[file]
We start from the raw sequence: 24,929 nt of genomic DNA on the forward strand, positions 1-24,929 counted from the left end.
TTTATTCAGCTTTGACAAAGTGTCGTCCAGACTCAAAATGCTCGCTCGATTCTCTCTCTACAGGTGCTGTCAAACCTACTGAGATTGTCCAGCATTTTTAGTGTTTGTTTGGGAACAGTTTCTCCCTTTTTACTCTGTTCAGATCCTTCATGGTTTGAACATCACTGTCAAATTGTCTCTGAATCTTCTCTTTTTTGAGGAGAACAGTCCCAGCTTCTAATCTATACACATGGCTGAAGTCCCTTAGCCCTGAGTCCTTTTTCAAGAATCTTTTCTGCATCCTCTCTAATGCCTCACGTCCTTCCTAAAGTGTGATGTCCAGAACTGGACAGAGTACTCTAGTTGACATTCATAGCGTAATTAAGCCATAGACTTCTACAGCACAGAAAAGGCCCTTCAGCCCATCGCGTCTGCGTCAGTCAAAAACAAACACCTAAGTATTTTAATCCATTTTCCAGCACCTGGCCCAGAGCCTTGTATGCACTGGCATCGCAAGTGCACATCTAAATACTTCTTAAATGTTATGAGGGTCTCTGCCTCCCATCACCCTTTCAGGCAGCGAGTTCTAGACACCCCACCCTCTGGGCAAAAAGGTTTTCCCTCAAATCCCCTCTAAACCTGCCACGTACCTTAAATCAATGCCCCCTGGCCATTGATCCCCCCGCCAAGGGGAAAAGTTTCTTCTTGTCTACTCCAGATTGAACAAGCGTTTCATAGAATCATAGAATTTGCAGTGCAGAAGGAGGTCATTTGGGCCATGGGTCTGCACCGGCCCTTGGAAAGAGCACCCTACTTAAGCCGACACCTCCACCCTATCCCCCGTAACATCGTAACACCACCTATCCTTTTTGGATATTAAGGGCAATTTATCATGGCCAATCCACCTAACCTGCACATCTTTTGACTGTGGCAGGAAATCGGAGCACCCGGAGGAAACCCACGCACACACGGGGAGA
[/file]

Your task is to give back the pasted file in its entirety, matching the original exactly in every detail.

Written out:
We start from the raw sequence: 24,929 nt of genomic DNA on the forward strand, positions 1-24,929 counted from the left end.
TTTATTCAGCTTTGACAAAGTGTCGTCCAGACTCAAAATGCTCGCTCGATTCTCTCTCTACAGGTGCTGTCAAACCTACTGAGATTGTCCAGCATTTTTAGTGTTTGTTTGGGAACAGTTTCTCCCTTTTTACTCTGTTCAGATCCTTCATGGTTTGAACATCACTGTCAAATTGTCTCTGAATCTTCTCTTTTTTGAGGAGAACAGTCCCAGCTTCTAATCTATACACATGGCTGAAGTCCCTTAGCCCTGAGTCCTTTTTCAAGAATCTTTTCTGCATCCTCTCTAATGCCTCACGTCCTTCCTAAAGTGTGATGTCCAGAACTGGACAGAGTACTCTAGTTGACATTCATAGCGTAATTAAGCCATAGACTTCTACAGCACAGAAAAGGCCCTTCAGCCCATCGCGTCTGCGTCAGTCAAAAACAAACACCTAAGTATTTTAATCCATTTTCCAGCACCTGGCCCAGAGCCTTGTATGCACTGGCATCGCAAGTGCACATCTAAATACTTCTTAAATGTTATGAGGGTCTCTGCCTCCCATCACCCTTTCAGGCAGCGAGTTCTAGACACCCCACCCTCTGGGCAAAAAGGTTTTCCCTCAAATCCCCTCTAAACCTGCCACGTACCTTAAATCAATGCCCCCTGGCCATTGATCCCCCCGCCAAGGGGAAAAGTTTCTTCTTGTCTACTCCAGATTGAACAAGCGTTTCATAGAATCATAGAATTTGCAGTGCAGAAGGAGGTCATTTGGGCCATGGGTCTGCACCGGCCCTTGGAAAGAGCACCCTACTTAAGCCGACACCTCCACCCTATCCCCCGTAACATCGTAACACCACCTATCCTTTTTGGATATTAAGGGCAATTTATCATGGCCAATCCACCTAACCTGCACATCTTTTGACTGTGGCAGGAAATCGGAGCACCCGGAGGAAACCCACGCACACACGGGGAGA